Skip to main content
Open this photo in gallery:

Paramedics transfer a patient out of their ambulance to the emergency department at Michael Garron Hospital during the COVID-19 pandemic in Toronto on Jan. 10.Nathan Denette/The Canadian Press

Ontario will release a plan Thursday that it says is intended to fix problems that have plagued hospitals and the health care system across the province, a “status quo” that cannot continue, the government says.

Health Minister Sylvia Jones said Wednesday that one component of the strategy, part of a broader health care approach, will be an expansion of a 911 pilot program for paramedics. The expansion would allow paramedics in more regions to respond to palliative care, mental health and addictions calls without taking patients to an emergency room, to alleviate capacity at hospitals.

The province is under pressure to come up with solutions as emergency departments and intensive-care units have faced service disruptions because of lack of staff. According to Ontario Health, 13 hospitals have had to temporarily close emergency rooms since the end of June.

The first phase of the program was launched early in 2020 and is now being used in more than 40 municipalities. For two years, paramedics treated the patients on scene or took them to, for example, a mental-health facility. Paramedics will now also be able to provide treatment onsite for diabetes, epilepsy and minor acute illnesses and injuries, such as falls.

Ontario Health Minister doesn’t rule out some privatization of health care services

Ms. Jones didn’t say in how many areas across the province the initiative, called “911 models of care,” will be expanded.

In a Wednesday address at the Association of Municipalities Ontario conference in Ottawa, Ms. Jones touched on elements of the plan, which she said will include “bold action” to address overwhelmed hospitals and nursing shortages across the province. She is slated to make an announcement Thursday with Long-Term Care Minister Paul Calandra and Ontario Health President and CEO Matthew Anderson.

“We can no longer stand by and support a status quo that cannot respond to the current challenges the sector is facing,” Ms. Jones told municipal leaders. “Our goals are clear, provide the best care possible to patients and residents while ensuring the resources and supports are in place to keep our province and economy open.”

Under the paramedic program, she said that patients are accessing care 17 times quicker and 94 per cent didn’t go to the emergency department in the few days after being treated.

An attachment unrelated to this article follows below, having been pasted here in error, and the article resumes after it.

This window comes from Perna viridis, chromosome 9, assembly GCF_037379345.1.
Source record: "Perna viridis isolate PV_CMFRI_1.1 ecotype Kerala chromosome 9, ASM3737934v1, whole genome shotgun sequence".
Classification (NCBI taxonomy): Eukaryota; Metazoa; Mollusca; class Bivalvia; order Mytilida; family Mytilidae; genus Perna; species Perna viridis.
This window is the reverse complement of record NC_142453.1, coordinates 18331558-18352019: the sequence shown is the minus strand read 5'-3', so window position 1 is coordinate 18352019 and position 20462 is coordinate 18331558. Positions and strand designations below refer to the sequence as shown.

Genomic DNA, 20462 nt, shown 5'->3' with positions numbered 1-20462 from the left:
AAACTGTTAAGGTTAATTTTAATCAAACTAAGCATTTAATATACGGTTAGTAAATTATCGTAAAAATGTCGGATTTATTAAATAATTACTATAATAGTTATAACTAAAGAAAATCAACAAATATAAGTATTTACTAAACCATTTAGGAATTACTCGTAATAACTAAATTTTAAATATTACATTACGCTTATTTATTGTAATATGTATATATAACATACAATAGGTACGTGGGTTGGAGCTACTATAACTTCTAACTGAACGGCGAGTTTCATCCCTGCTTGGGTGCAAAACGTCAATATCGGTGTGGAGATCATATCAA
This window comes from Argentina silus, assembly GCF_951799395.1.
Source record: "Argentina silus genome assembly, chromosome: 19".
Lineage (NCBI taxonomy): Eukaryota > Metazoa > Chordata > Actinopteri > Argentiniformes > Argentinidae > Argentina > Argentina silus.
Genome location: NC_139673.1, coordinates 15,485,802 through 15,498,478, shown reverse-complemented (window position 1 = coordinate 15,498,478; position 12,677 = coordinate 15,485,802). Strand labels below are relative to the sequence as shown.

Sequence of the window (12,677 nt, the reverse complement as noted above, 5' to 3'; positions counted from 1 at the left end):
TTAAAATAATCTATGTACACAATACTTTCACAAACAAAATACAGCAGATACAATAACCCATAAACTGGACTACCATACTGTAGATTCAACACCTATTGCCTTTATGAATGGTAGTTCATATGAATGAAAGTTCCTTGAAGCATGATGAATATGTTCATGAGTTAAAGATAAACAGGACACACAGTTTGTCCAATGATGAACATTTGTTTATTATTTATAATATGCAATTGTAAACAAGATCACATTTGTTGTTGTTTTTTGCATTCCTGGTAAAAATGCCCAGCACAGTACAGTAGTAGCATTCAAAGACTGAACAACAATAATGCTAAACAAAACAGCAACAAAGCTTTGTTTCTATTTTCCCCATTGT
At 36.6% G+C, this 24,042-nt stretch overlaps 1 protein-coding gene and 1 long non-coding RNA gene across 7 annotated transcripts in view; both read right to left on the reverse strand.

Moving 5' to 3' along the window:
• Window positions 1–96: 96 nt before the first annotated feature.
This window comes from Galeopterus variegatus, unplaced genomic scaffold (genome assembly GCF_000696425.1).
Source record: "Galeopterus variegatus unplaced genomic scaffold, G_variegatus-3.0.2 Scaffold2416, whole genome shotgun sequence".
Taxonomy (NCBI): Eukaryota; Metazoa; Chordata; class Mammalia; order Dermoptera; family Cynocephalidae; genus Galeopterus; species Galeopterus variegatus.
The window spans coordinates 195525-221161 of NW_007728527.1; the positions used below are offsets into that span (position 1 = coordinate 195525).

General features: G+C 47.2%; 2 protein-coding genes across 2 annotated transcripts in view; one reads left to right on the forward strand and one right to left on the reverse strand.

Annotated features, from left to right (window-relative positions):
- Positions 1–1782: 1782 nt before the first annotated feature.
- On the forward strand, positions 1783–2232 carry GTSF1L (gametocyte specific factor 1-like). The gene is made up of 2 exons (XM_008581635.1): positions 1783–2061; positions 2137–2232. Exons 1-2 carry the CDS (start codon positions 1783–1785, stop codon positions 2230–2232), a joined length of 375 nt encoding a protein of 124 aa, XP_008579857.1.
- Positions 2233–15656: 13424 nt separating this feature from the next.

At Queen’s Park Wednesday, Premier Doug Ford had a similar message when asked by the Official Opposition NDP what the government is doing to keep emergency departments open and reduce a backlog of surgeries.

“We can’t do the same status quo. The status quo has been broken. We’re going to fix it, we’re going to deliver health care in a different fashion through the sector’s advice,” Mr. Ford said.

The Premier didn’t provide details on what will be changing, but pointed to investments that his government has made in the system to address shortfalls since it took office, including $40-billion over the next 10 years on expanding hospital infrastructure.

Opinion: The first step for Ontario’s Health Minister is admitting the system is in crisis

Mr. Ford also touted the addition of more than 14,500 nurses in the province since 2018. According to data from the College of Nurses of Ontario (CNO), Mr. Ford is referencing the number of nurses registered to work in the province, but this figure also includes those not currently working in the field or on leave.

CNO’s 2022 report from July indicates that there are 155,604 nurses employed in the province, an 8-per-cent increase of 11,158 nurses from 2018. (Though the increase in registered nurses was smaller at 4 per cent.) From 2021, the number of nurses working in the province increased by just under 2 per cent.

The government said it is continuing to prioritize the registration of health care workers to address the staffing shortage, including accelerating the accreditation of those internationally trained. Ms. Jones issued directives to both the colleges of nurses and physicians to provide reports outlining how they intend to speed up the process, both of which are due Thursday.

In a statement, CNO spokesman Bradley Hammond said there are currently 10,273 active applications for international nurses seeking registration with the college in various stages of the process. Mr. Hammond said registration could happen in “as little as a matter of weeks” if an applicant has all the necessary requirements. As of June, the college accredited 3,967 international nurses this year, surpassing the annual record set in 2021.

Mr. Hammond said the college is also working on a plan that it will bring forward to the government to “reduce barriers” for non-practising nurses to return to the profession. As of July, there are 14,900 nurses registered as non-practising in the province.

The Ontario Nurses’ Association and other health care unions have been calling on the government to repeal Bill 124, which they say is needed to retain nurses in the system. The contentious legislation, introduced before the COVID-19 pandemic in 2019, caps public-sector wage increases to one per cent annually for a three-year term.

With a report from The Canadian Press

Our Morning Update and Evening Update newsletters are written by Globe editors, giving you a concise summary of the day’s most important headlines. Sign up today.